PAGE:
Easter Vigil: The Light of Christ shines in the darkness

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Easter Vigil, Year B: April 7, 2012
Gen 1:1–2:2; Exod 14:15–15:1; Isa 55:1-11; Rom 6:3-11; Mark 16:1-7

Alleluia! Christ is risen! He is truly risen! Alleluia!

Those who are in RCIA this year have been counting down to this day for a long time. And as we listened to the first Old Testament reading, from the Book of Genesis, didn’t it feel like we were back in September again? For, just as then, we began with the Triune God speaking his word into the darkness“Let there be light”— and there was light. And so began God’s good creation—creating freely, out of love—to share his glorious goodness. And the culmination of that creation: making man in his image, male and female. Because he loved you so much. And it was very good.

But how quickly our first parents brought in darkness again—through turning away from God and each other, in pride and fear and sin. And how very dense and heavy is the darkness of sin! It was always depressing, wasn’t it, whenever we had to focus on sin in our sessions this year. And yet we know that it is all too real. G.K. Chesterton once remarked that “original sin … is the only part of Christian theology that can really be proved.” These dark desires and dark actions surround us. And we even recognize them within ourselves—along with the hunger for the loving relationship with God for which we were created.

Into this darkness came our Lord Jesus Christ. Born of the Father before all ages, God from God, Light from Light, he emptied himself to take on our human nature. Freely, out of love, he joined us in our darkness. And during his earthly ministry he touched us with his light. He touched our disease; he touched our hunger and our thirst; he touched our selfish greed; he touched what holds us captive. And he plunged all the way into the deepest depths of our darkness, suffering on Good Friday the very worst that we could give: envy, lies, injustice, condemnation, torture, humiliation, and an intentionally painful death.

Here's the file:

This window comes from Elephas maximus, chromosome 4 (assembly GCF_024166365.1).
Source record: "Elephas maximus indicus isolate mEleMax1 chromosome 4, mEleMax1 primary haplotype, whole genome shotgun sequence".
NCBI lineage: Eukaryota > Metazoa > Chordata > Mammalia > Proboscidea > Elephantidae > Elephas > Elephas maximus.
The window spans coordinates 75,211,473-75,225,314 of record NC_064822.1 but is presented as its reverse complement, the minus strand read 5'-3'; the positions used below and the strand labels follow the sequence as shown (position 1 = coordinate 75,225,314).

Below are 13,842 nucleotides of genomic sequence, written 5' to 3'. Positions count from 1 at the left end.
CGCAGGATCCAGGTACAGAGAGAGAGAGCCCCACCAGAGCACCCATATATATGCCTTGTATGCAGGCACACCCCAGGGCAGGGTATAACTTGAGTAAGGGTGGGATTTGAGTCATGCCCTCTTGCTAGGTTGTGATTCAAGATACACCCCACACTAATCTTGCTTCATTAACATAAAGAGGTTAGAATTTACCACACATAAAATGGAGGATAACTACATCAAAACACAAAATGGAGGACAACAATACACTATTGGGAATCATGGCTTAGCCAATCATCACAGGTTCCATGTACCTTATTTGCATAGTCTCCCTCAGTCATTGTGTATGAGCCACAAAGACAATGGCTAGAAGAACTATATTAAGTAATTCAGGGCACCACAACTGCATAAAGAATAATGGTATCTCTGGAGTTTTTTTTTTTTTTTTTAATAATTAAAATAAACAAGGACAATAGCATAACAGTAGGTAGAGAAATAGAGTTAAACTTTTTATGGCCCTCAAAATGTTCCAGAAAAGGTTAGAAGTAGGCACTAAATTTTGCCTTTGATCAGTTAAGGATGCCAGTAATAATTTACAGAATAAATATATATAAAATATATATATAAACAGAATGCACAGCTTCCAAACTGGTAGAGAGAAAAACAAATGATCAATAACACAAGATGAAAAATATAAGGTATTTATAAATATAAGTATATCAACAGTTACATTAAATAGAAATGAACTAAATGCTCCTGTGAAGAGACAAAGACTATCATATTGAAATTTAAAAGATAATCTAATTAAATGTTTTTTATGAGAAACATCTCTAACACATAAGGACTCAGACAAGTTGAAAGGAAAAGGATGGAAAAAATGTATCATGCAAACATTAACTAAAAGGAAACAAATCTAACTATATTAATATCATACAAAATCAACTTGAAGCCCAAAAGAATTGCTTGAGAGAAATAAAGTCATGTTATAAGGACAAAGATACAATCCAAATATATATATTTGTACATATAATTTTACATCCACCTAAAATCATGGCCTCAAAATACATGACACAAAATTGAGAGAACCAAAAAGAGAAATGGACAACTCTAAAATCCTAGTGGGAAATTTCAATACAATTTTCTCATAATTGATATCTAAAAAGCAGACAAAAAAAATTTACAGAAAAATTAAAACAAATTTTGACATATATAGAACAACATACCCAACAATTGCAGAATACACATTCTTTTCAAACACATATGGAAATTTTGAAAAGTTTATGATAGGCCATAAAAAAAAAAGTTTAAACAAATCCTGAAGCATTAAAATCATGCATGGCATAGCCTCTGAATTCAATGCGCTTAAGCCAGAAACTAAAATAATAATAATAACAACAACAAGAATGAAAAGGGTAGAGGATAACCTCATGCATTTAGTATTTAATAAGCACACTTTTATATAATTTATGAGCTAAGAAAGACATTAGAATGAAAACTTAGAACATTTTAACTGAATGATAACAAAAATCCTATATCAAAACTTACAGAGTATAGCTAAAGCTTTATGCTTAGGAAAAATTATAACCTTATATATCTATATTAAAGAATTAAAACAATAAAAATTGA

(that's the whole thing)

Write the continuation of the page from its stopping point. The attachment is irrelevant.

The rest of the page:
Into the worst of our darkness plunged the Light of Christ. And the darkness has not overcome it. (John 1:5)  For on this night Christ conquered death itself! On this night, Christ became the firstfruits of the Resurrection. On this night, he poured forth his loving power and grace, a great flood capable of dispelling all wickedness, washing faults away, restoring innocence to the fallen and joy to mourners, driving out hatred, and fostering concord. On this night, he began the New Creation, sending forth his grace to every part of the darkness, to touch life after life, and heart after heart.

On this night, he touches the heart of every person here; but most especially of the ten who have come to receive one or all of the sacraments of initiation—baptism, confirmation, and first Holy Communion—to be embraced by his love as never before.

On this night, we followed the Light of Christ into the darkness—much as the People of Israel followed the pillar of fire into the midst of the Red Sea, to reach freedom on the other side. For that is the way Christ has opened for us: in union with him, through a death like his, to reach unity with him in the resurrection.

Jack, Aimee, Tommy, Ronny, and Billy: you will be baptized into Christ Jesus this evening—buried with him through baptism. Does that seem like a strange image? In the early centuries of the Church, the baptistery was often a small separate building near the church building. And often, inside, steps went down to the baptismal font, which was an in-ground pool—perhaps just big enough for an adult to lie down in and be completely immersed—dying to sin in union with Christ’s death, and then rising back to newness of life, to live with him.

Your baptism tonight will not look like that: but when water is poured over your forehead right here, and the words of baptism is spoken, you will be washed clean of all sin just as effectively. Christ will triumph over sin and death in you, and he will draw you to himself, and give you adoption as a son or daughter of God the Father. And you will never be the same.

Ron, Laurie, Sos, and John: tonight you also complete your journey and arrive home, as you are received into the full communion of the Catholic Church. And Jesse: tonight you complete your Christian initiation, after being baptized many years ago.

Together, eight of you will receive the second sacrament of initiation, when you are sealed with the Holy Spirit in confirmation. And then you will be brought to the third sacrament when you receive our Lord’s Body and Blood in Holy Communion for the first time. How long our Lord has desired to be united with you in that intimate sharing! For you are his beloved; he loves you so much! And tonight he draws you to himself.

This is the night. All you who are thirsty, come to the water! You who have no money, come and eat; come, without paying and without cost. Why spend your money for what fails to satisfy? Christ, raised from the dead, dies no more. His light shines in the darkness. (John 1:5) On this night, throughout all the world, let there be light!


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